“I cannot be disillusioned because I no longer have any illusions about Europe,” muttered Euro Group President Jean-Claude Juncker last week after the horse trading over Greece’s bailout had failed once again. But he isn’t the only one who lost his illusions. “There are better alternatives to the bailout policies of Chancellor Merkel,” declares the man who’ll run against her in 2013; alternatives that “protect taxpayers and don’t only benefit the banks.”
A Lehman Brothers kerfuffle erupted, this time in Germany, in broad daylight. With a stunning amount: up to €800 million ($1.04 billion) in fees for the insolvency administrator. It blows away the German record of €70 million. Hedge funds are raising a ruckus, on the surface to shame the insolvency administrator into backing off. It worked. Almost. But suddenly, there are new allegations—against the hedge funds.
Young educated Greeks face a wall of unemployment. With little chance of finding a job in their field, they’re competing for any kind of job. Wages have plummeted. The economy has shriveled by 19.4% since 2007. Promises that education would open doors to a better future have evaporated. And Germans march around, telling Greeks how to run their country. Because the euro has become a religious dictum.
“Yellen and Cisco lift US stock futures,” the headline read enticingly in the morning. Priceless. Their pronouncements were driving up the markets. But by the time the markets closed, the manipulative power of Fed Vice Chairman Janet Yellen had dissipated; the DOW was down 1.45%. And across the Atlantic, the German Bundesbank issued a tough warning about the very policies Yellen was propagating.
Bailouts have become known for their so-called “unintended consequences”—however intended they might have been. And now, unintended consequences strike again. The ECB’s purchase of decomposing Greek debt—an under-the-radar bailout of banks and insurance companies—are making the favorite solution to the Greek crisis, namely another deep haircut, legally impossible, says Bundesbank President Jens Weidmann.
Awful as Greece’s GDP has been, it doesn’t do justice to the economic fiasco. Take new vehicle registrations: in August, they plunged 46.7% from prior year. Only 3,886 new vehicles were sold. A collapse of 80% from August 2008 at the cusp of the crisis. For the first eight months of 2012, sales were down 42% from prior year, and 65% from 2008. People have stopped buying new cars. And not just cars.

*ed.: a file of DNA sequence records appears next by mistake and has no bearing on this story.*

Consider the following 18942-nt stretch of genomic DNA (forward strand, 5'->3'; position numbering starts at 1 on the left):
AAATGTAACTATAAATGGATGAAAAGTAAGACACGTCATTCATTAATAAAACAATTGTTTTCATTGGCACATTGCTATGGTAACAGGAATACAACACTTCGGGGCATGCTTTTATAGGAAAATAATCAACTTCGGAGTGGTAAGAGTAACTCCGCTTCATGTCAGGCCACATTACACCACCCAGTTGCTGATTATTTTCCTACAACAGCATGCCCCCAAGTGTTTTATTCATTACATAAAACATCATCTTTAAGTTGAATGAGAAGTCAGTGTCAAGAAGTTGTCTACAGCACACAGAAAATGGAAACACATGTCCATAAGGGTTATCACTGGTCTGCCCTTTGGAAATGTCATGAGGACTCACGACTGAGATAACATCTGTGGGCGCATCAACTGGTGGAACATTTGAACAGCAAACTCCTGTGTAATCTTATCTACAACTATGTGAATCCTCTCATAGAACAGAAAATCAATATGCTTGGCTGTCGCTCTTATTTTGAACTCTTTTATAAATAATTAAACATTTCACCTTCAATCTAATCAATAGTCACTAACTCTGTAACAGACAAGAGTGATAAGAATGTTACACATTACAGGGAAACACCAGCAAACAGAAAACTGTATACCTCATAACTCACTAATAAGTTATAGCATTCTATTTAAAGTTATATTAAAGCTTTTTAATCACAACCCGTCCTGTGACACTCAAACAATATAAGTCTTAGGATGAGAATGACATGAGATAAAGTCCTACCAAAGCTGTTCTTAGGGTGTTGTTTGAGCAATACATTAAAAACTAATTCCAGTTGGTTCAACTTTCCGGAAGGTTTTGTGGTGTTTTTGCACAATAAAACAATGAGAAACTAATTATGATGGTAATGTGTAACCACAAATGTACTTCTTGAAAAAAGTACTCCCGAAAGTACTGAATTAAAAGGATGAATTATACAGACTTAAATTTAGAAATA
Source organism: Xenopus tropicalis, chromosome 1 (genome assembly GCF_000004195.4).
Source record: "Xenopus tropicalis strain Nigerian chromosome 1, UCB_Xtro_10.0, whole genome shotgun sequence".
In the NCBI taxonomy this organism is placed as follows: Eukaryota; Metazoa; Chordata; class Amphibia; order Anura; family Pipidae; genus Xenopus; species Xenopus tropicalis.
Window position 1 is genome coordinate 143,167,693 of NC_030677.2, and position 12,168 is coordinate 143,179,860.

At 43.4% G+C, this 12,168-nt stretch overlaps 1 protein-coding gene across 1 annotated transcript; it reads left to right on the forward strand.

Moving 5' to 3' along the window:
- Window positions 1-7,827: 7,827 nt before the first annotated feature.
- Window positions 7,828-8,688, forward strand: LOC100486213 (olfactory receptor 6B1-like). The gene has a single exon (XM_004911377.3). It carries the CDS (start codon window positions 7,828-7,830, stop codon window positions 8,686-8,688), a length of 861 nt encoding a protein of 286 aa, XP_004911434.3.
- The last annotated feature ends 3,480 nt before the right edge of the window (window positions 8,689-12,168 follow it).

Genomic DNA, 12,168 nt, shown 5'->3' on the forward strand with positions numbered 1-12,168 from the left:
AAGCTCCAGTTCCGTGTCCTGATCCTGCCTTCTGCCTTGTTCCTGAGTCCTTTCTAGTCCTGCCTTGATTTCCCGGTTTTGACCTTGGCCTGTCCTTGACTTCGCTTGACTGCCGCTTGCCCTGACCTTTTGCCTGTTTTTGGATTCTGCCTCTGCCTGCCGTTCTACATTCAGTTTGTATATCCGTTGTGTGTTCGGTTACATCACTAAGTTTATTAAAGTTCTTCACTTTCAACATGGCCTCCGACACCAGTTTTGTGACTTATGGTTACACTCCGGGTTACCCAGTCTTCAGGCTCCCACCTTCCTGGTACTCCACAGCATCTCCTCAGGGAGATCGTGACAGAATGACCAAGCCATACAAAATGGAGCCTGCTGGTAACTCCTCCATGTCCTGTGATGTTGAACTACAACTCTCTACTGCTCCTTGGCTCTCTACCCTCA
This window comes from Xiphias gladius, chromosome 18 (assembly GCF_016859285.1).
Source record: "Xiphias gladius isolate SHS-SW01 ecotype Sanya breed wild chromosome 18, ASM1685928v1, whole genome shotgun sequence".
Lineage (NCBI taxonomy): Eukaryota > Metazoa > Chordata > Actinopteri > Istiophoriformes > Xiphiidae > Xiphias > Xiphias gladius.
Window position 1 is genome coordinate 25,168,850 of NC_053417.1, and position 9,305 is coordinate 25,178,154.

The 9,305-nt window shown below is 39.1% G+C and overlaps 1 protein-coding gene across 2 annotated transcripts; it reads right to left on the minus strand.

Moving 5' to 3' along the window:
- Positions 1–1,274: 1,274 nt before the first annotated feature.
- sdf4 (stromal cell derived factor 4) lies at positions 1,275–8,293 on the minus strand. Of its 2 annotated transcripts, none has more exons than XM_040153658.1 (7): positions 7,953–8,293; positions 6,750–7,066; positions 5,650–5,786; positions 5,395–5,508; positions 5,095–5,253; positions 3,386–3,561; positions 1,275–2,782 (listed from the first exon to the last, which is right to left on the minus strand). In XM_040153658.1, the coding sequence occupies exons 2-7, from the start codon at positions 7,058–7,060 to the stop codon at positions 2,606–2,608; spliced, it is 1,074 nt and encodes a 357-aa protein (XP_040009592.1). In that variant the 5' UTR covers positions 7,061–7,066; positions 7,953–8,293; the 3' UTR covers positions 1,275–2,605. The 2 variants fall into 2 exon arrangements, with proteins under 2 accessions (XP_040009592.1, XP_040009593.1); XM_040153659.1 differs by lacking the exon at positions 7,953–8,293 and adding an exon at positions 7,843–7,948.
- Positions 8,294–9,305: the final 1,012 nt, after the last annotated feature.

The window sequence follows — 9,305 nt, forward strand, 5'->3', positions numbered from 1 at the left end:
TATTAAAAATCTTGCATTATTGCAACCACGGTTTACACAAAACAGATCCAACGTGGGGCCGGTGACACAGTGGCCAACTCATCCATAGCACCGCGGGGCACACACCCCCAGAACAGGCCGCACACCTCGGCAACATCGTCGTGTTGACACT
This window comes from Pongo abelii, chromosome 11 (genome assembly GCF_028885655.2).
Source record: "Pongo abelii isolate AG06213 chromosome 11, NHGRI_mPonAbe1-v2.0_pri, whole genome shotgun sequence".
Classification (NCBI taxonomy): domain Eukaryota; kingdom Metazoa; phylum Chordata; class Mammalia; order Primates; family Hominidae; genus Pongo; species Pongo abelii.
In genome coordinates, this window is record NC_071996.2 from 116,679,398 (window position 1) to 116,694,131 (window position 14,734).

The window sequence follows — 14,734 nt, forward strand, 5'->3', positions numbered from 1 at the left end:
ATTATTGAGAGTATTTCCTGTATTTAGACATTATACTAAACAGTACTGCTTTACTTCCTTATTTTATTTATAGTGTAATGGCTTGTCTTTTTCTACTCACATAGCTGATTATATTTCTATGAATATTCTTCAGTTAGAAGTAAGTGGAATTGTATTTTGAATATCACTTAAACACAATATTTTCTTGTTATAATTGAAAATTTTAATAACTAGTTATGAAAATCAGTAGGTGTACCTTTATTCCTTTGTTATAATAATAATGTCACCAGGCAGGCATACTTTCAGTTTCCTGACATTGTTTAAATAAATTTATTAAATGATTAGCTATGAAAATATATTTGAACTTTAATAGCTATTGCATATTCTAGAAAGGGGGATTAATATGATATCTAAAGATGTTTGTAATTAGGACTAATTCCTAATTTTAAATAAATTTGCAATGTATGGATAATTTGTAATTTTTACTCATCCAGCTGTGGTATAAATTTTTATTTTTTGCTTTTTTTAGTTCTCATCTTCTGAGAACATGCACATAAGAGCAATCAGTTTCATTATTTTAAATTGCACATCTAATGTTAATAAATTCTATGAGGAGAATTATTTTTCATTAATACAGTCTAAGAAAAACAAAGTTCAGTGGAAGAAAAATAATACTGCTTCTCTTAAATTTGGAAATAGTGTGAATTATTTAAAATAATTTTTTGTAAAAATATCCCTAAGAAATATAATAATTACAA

A pact with the devil—that’s now the official metaphor for the European Central Bank’s “unlimited” bond purchases that are supposed to save the Eurozone. Bundesbank President Jens Weidmann himself referred to it when he discussed the “dangerous correlation of paper money creation, state financing, and inflation.” But it’s too late. Germany has cracked in two. And part of it has embraced that pact with the devil.
Dizzying QE gobbledygook is upon us once again. It would restart its big 480-volt money printer, in addition to the desktop machine it had been using recently, the Fed said, in order “to help ensure that inflation, over time, is at the rate most consistent with its dual mandate,” namely “maximum employment and price stability.” Thus, more inflation magically creates more jobs, and “price stability” requires more inflation in order to become more … stable maybe?
When French and Dutch voters were given an opportunity to vote for the European constitution in 2005, which would have transferred considerable sovereignty from their countries to the European government and its unelected bureaucrats, they “unexpectedly” killed it. An unforgettable lesson for politicians: don’t let the riffraff decide. Such matters are best handled by the elite—politicians, bankers, and unelected bureaucrats. And on Wednesday, they were busy handling such matters.
Slovenia joined the Eurozone in 2007, went on a borrowing binge that blind bond buyers eagerly made possible, dousing some of its two million people with riches, creating a real estate bubble that has since burst, and driving up its external debt by 110%. And in October, it may go bankrupt, admitted its Prime Minister. Because borrowing binges can last only so long if you can’t print your own money. And in Germany, the debate itself may tear up the Eurozone.